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Thursday, First Week of Advent

December 3, 2009

Blessed Memorial of St. Francis Xavier! (look for his biography at the end)

God our Father,
by the preaching of St. Francis Xavier
You brought many nations to Yourself.
Give his zeal for the faith to all who believe in You,
that Your Church may rejoice in continued growth throughout the world.
Grant this through our Lord Jesus Christ, Your Son,
who lives and reigns with You and the Holy Spirit,
one God, forever and ever. Amen. (Opening Prayer from Mass)

Readings:
Isaiah 26: 1-6 (the just will live in a protected city,
but the lofty will be trampled underfoot)
Psalm 118:1, 8-9, 19-21, 25-27 “Blessed is He
who comes in the name of the Lord”
+ Matthew 7:21, 24-27 (build your house on rock, not sand)

God sets healthy boundaries.

“A strong city have we;
He sets up walls and ramparts to protect us” (Isaiah 26:1)

In fact, when God breaks down walls,
it’s usually a sign of judgment, defeat and destruction
(see Isaiah 5:9, Jeremiah 52:14).

A city without walls is soon overrun by enemies and wild beasts.
We have enemies and wild beasts in our lives,
especially at this time of year
when so many things are vying for our attention.
Beasts of greed, gluttony and envy (in ourselves and/or others)
are all too happy snarl their demands.
Consumerism, over-commitment and cynicism
are just a few of the enemies looking for a way to creep into our lives.
Our God-given walls give us choices about what we allow to enter.

“Open up the gates to let in a nation that is just,
one that keeps faith
A nation of firm purpose You keep in peace;
in peace, for its trust is in You” (Isaiah 26:2-3)

Our personal gate-keeping determines our level of peace, our stability.
We must carefully choose what we allow ourselves to listen to, watch,
think about, plan, and do.
If we trust in God, taking in His words and putting them into practise
(living in justice and faithfulness), then our lives will be set upon rock.
No storm, wind or waves will be able to shake us,
no enemies or wild beasts will have power over us.
If not, then we find ourselves on shifting sand,
subject to complete collapse under pressure.

This is often easier said than done.
Evil rarely shows itself in its native, repulsive form.
It looks attractive, pleasing, even loving and holy.
Jesus warns us to be on guard against false prophets
who come to us in sheep’s clothing,
but underneath are wolves on the prowl (Matthew 7:15).
We need to look beyond appearances to judge the fruit.
Is this God’s will for me? Will this choice bear good fruit?
Will it lead to greater holiness?
If storms come (and they will),
will this choice leave me peaceful and secure on a rock foundation
or will it subject me to a great fall?
Is this really my pride seeking expression?
Have similar choices in the past left me peaceful or ruined in the end?

The Prince of Peace is coming to bring us peace,
that “shalom” which is utter safety, completeness, fullness, wholeness,
welfare, communion with all, all debts fully paid.
Let’s close our gates to the enemies of peace,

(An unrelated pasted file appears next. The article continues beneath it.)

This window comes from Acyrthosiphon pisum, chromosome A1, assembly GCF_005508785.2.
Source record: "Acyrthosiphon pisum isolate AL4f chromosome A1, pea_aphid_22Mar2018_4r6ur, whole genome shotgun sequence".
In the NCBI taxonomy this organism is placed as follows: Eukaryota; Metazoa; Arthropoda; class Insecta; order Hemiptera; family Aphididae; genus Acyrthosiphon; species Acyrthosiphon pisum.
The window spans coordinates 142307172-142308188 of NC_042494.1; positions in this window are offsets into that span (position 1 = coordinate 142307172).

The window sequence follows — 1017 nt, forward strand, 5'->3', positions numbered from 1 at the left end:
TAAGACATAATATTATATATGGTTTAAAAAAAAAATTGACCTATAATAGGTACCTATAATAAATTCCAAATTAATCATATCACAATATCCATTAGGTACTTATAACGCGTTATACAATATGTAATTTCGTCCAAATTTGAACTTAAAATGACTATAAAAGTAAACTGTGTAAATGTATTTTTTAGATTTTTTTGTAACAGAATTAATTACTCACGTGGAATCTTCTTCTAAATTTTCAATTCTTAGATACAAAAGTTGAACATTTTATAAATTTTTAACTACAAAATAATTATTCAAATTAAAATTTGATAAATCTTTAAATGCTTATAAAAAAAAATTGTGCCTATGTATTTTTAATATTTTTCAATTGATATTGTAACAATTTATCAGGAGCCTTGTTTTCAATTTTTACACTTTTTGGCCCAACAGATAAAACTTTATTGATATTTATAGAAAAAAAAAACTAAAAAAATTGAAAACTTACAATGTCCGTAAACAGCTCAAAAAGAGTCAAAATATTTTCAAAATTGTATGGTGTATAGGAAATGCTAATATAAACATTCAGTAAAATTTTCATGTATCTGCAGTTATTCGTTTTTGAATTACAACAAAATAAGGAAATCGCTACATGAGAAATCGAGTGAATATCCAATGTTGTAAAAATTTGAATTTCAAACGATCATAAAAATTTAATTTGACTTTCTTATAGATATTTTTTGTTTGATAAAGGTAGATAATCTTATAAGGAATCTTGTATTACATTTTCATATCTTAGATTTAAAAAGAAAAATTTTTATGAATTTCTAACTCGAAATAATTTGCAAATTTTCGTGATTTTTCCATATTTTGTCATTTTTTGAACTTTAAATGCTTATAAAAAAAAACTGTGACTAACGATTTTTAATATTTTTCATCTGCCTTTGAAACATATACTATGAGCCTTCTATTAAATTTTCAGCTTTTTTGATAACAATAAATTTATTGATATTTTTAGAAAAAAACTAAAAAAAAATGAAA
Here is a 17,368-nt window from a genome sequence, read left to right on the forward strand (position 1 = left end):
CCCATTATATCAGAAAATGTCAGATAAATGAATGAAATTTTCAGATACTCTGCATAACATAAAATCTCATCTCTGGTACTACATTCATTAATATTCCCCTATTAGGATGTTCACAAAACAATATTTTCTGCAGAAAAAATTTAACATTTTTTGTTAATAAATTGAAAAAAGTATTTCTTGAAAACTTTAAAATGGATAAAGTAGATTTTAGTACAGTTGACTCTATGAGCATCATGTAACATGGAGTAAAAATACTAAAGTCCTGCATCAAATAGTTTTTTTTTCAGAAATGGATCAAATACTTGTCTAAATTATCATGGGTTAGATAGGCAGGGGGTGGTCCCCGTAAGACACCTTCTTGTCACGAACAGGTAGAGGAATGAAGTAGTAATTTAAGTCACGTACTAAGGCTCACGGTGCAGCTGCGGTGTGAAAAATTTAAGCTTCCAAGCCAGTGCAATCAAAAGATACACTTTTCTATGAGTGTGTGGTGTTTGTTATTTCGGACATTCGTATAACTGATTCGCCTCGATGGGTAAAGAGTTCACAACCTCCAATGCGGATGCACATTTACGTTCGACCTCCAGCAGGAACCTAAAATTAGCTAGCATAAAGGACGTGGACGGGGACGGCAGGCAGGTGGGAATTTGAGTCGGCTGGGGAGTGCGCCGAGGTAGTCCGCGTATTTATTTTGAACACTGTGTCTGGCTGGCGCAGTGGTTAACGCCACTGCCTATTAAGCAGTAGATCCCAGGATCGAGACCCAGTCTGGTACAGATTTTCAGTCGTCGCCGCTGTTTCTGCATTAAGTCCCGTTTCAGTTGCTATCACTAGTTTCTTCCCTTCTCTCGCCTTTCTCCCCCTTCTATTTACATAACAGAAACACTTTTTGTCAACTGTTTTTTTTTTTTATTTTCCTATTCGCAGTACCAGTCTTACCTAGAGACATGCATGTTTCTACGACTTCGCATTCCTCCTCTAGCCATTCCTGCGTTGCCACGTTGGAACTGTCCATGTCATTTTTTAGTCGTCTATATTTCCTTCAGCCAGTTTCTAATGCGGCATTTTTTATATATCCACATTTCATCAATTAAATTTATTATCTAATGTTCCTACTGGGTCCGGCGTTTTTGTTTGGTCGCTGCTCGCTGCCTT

lifting them high to welcome the King of glory (Psalm 24:7).

Your fellow gate-keeper,

 


***********
St. Francis Xavier (1506-1552), a noble young bookish Spaniard, had dreams
of making a name for himself in the world. He’d grown up with a knowledge
of his faith, but it was in the background of his life…until he met
another young Spaniard at the university, St. Ignatius of Loyola. Ignatius
recognized Francis’ God-given gifts and was determined to put them to good
use in God’s service. Francis wasn’t particularly interested, but Ignatius’
persistence in kindness, friendship and challenge, “What does it profit a
man if he gain the whole world, but lose his soul?” (Mark 8:36) finally sank
in and lit the fire of faith that would take St. Francis Xavier across the
Orient, spreading the Good News with great joy, humility and persuasiveness.

St. Francis Xavier joined St. Ignatius as one of the founding members of the
Society of Jesus, better known as the Jesuits. After his ordination to the
priesthood, he was sent on a mission to Portuguese colonies in the East. To
make a long story shorter, he traveled extensively in the Orient, reforming
Christians who were living scandalously unchristian lives and bringing the
Good News of the Gospel to tens of thousands of native people in India,
Japan and the islands in between. He set his sights on China, but died on
an island just off the shore, still awaiting passage. He had the gift of
being understood in languages he had not studied (although he learned the
native languages whenever possible), and performed many miracles (including
raising the dead) for the sake of demonstrating that God is the true God.
He wrote that on some days he had baptized and instructed so many converts
that he couldn’t lift his arm anymore and his voice was gone. He suffered a
great deal of persecution, including three times having his hut set afire
when he was still in it. The church he established in Japan was so strong
that it survived for 200 years underground with no priests–which means they
had no Mass, no Eucharist, no Sacramental Confession, no Confirmation, no
Last Rites!

St. Francis Xavier, Apostle to the East, pray for us, that we might catch
your zeal to spread the good news of God’s redeeming love to everyone God
brings into our lives.

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